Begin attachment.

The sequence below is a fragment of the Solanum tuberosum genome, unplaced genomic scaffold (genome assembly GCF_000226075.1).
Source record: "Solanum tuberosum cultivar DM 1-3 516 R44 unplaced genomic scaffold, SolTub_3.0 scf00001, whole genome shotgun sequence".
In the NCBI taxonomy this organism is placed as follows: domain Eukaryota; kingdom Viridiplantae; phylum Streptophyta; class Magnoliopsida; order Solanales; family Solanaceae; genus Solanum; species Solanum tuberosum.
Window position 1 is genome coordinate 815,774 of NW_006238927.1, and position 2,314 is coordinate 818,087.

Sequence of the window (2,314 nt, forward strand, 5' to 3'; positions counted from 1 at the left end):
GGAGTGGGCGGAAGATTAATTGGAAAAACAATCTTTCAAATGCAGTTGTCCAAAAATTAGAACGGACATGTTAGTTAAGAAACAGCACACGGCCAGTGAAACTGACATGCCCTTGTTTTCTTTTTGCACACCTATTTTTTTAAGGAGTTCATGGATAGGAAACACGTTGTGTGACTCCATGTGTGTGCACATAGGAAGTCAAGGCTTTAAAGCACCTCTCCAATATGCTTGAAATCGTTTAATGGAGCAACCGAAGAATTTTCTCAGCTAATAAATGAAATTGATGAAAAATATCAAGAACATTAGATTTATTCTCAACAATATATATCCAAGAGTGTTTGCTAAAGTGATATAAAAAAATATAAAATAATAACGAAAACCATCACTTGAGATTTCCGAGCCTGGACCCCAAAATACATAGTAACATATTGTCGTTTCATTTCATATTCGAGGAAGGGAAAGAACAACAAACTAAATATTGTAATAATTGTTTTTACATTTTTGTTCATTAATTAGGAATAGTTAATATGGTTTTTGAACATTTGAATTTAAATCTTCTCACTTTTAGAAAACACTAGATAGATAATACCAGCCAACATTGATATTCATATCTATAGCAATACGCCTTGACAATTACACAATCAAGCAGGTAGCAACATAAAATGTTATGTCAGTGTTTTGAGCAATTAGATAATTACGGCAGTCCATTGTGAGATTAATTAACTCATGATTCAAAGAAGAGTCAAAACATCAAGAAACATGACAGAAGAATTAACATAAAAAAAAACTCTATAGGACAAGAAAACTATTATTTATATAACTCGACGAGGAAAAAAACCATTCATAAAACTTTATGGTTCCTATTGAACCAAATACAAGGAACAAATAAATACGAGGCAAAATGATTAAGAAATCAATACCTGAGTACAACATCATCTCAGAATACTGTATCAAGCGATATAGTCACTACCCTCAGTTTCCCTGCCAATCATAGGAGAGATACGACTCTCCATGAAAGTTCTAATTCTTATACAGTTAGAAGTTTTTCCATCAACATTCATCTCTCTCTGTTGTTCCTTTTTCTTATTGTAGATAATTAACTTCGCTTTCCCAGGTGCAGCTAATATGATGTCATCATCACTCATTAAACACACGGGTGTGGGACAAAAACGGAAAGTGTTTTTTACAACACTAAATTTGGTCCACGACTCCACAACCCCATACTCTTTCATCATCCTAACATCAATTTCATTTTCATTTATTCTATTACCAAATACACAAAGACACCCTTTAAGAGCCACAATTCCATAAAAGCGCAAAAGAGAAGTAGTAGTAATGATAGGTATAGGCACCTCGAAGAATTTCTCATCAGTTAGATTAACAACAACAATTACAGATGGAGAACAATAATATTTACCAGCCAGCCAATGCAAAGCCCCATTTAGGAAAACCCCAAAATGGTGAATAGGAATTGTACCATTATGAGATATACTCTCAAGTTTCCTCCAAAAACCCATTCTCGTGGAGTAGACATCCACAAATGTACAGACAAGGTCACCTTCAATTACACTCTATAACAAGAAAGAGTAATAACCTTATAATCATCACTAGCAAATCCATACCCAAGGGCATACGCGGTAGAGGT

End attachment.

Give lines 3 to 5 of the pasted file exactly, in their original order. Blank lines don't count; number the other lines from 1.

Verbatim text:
In the NCBI taxonomy this organism is placed as follows: domain Eukaryota; kingdom Viridiplantae; phylum Streptophyta; class Magnoliopsida; order Solanales; family Solanaceae; genus Solanum; species Solanum tuberosum.
Window position 1 is genome coordinate 815,774 of NW_006238927.1, and position 2,314 is coordinate 818,087.

Sequence of the window (2,314 nt, forward strand, 5' to 3'; positions counted from 1 at the left end):